The West used coal to power its industrial revolution and now many developing countries argue they should not be held back from using this abundant resource to do the same.
Coal is abundant across Africa. South Africa alone has around 200 billion tonnes – enough to keep the lights on for at least 200 years, according to figures by government electricity utility Eskom, which wants to be able to use the resource for more power generation. Other countries in the region such as Mozambique, Zimbabwe and Botswana also have vast reserves.
Most Arabian Gulf oil exporters have the blessing of being close to the ocean, meaning they can readily export their crude and thus monetise an important resource. Coal deposits in Southern Africa are harder to ship, since they require rail infrastructure and ports.
Since countries such as Botswana and Zimbabwe are landlocked, they rely on neighbouring nations for access to the sea. Some with coal plus a coastline still have difficulty getting their product to market. Tanzania has deposits in the Mbeya area, nearly 700 kilometres eastwards from the coastline and port of Dar es Salaam.
As a result, coal-rich countries are looking at alternatives to turning their coal resources into bankable assets. One way is to build small-scale electricity plants at the coal source. Tanzania's Mbeya coal to power project, for instance, will see a 300 megawatt plant built in the far west of the country.
Much of its power will be exported to neighbouring countries such as Zambia and the Democratic Republic of Congo, both of which experience chronic energy shortages.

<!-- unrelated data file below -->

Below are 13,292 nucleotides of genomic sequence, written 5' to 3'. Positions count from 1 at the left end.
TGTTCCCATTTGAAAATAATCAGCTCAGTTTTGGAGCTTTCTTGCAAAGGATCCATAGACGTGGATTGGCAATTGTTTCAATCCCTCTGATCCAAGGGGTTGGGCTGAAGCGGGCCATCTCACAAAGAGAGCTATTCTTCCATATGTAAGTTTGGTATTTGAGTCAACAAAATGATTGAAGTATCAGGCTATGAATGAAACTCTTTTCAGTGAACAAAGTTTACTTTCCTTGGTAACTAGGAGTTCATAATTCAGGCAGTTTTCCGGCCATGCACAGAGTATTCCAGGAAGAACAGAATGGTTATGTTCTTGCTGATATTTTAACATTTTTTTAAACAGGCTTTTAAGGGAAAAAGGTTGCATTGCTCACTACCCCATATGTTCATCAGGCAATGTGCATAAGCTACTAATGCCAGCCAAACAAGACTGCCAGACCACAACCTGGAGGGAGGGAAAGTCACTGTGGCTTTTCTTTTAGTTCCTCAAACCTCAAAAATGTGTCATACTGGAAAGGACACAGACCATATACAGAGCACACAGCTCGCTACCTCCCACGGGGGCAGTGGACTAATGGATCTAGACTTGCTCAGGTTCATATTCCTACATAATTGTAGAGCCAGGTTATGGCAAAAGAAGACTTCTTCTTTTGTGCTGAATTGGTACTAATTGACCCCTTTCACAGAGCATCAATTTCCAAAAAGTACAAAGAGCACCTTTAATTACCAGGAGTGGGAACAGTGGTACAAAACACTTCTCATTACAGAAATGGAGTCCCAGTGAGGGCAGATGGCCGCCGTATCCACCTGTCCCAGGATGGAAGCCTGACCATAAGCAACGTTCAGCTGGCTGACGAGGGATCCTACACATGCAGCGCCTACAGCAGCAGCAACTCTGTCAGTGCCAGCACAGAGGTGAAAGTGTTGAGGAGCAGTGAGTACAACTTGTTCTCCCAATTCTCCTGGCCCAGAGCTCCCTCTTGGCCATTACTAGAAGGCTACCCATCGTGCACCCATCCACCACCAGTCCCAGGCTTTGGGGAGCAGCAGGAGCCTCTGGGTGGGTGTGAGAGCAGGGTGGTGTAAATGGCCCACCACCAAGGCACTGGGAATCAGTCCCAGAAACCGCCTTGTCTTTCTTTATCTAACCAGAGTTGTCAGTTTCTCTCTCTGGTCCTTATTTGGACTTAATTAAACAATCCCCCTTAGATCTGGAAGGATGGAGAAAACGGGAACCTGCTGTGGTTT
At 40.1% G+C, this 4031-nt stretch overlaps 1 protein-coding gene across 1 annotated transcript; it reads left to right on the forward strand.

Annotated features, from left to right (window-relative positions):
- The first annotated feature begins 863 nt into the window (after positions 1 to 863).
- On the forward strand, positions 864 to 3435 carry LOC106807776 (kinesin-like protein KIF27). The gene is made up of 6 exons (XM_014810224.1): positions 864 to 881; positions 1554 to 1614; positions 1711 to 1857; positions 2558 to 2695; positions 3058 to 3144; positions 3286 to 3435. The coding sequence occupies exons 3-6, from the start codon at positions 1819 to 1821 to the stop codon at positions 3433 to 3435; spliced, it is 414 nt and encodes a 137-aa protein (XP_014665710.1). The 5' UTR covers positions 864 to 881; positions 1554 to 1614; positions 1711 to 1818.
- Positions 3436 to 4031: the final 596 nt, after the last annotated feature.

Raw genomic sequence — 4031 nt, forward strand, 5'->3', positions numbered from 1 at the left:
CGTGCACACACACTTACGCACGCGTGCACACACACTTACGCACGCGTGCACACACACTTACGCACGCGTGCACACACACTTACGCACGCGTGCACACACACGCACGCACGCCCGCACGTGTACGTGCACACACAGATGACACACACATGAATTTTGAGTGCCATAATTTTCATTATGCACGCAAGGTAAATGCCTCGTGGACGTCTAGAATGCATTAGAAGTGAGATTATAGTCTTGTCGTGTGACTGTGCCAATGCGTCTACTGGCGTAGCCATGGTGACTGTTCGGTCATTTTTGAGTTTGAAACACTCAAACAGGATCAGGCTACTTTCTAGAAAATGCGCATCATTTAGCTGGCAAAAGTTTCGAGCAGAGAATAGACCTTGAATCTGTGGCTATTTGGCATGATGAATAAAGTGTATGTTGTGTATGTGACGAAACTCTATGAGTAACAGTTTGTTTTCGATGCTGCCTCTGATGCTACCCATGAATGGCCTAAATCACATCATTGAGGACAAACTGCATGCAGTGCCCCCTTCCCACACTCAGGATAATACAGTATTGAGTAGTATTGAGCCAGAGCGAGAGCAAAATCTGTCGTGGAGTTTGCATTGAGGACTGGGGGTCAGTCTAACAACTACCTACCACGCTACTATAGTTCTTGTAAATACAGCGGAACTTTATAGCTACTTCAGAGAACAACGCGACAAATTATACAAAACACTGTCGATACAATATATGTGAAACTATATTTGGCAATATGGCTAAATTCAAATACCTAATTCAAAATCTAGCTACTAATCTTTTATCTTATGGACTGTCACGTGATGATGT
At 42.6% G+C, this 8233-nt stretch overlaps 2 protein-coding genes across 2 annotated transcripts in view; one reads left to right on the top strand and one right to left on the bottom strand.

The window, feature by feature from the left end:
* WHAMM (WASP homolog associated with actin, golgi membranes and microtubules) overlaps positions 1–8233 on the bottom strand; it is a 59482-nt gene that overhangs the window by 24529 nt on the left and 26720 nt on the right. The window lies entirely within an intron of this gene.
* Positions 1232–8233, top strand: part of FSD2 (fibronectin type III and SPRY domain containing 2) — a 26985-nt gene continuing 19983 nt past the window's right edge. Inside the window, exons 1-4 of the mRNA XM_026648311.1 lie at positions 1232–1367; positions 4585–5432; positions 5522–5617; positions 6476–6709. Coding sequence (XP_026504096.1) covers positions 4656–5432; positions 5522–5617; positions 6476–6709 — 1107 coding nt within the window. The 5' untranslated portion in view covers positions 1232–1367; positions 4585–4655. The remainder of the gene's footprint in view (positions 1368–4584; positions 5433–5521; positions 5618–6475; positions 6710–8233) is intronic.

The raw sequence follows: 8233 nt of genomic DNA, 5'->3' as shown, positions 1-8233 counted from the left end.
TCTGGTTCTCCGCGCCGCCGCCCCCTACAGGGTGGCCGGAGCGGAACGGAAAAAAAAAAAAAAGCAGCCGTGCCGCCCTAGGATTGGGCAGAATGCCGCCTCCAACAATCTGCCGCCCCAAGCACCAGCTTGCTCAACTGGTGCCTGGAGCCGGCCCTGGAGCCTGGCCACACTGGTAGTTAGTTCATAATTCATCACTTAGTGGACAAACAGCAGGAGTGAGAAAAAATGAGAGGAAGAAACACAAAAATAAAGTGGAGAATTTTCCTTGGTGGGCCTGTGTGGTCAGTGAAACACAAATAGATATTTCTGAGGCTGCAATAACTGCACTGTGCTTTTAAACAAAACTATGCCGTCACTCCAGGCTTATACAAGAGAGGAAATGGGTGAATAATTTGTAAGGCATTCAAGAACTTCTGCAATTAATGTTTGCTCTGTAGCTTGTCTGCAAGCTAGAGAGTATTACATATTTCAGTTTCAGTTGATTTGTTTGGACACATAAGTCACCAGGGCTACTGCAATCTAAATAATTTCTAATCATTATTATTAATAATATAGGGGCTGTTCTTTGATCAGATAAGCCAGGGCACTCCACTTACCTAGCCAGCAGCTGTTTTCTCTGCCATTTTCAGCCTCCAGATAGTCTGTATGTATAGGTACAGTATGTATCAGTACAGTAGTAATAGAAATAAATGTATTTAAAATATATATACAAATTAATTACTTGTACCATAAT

Others are being a little more ambitious. Mozambique, Botswana and Zimbabwe are in talks over a $550 million port and 1,700km rail venture. This will link the coalfields of the latter two countries to Mozambique on the East coast of Africa, making exports to Asia and the Gulf a possibility.
Of course, coal energy must now compete with renewables, which present a far more appealing environmental profile. However, it is unlikely that many African countries will be able to afford – or even have access to – some of the backup solutions required to turn wind and solar into a 24/7 resource.
Pumped hydro stations that use electricity during off-peak demand hours to send water uphill, then allowing it to run down and turn turbines, are a common form of energy storage in the West. But many African countries lack the water resources or geography to make such projects widely available. Only South Africa has a pumped storage scheme, recently opened in its water-rich midlands.
Batteries are also unlikely to make it as a form of energy storage in African countries any time soon, as the add-on complexity of such a systems would make electricity unaffordable for most. While solar and wind projects are now common across the continent, especially Southern Africa, the need for base power remains.
For now, it appears countries with coal reserves and a shortage of electricity will old-school it and continue to build fossil-fuel burning plants to meet the needs of their growing populations.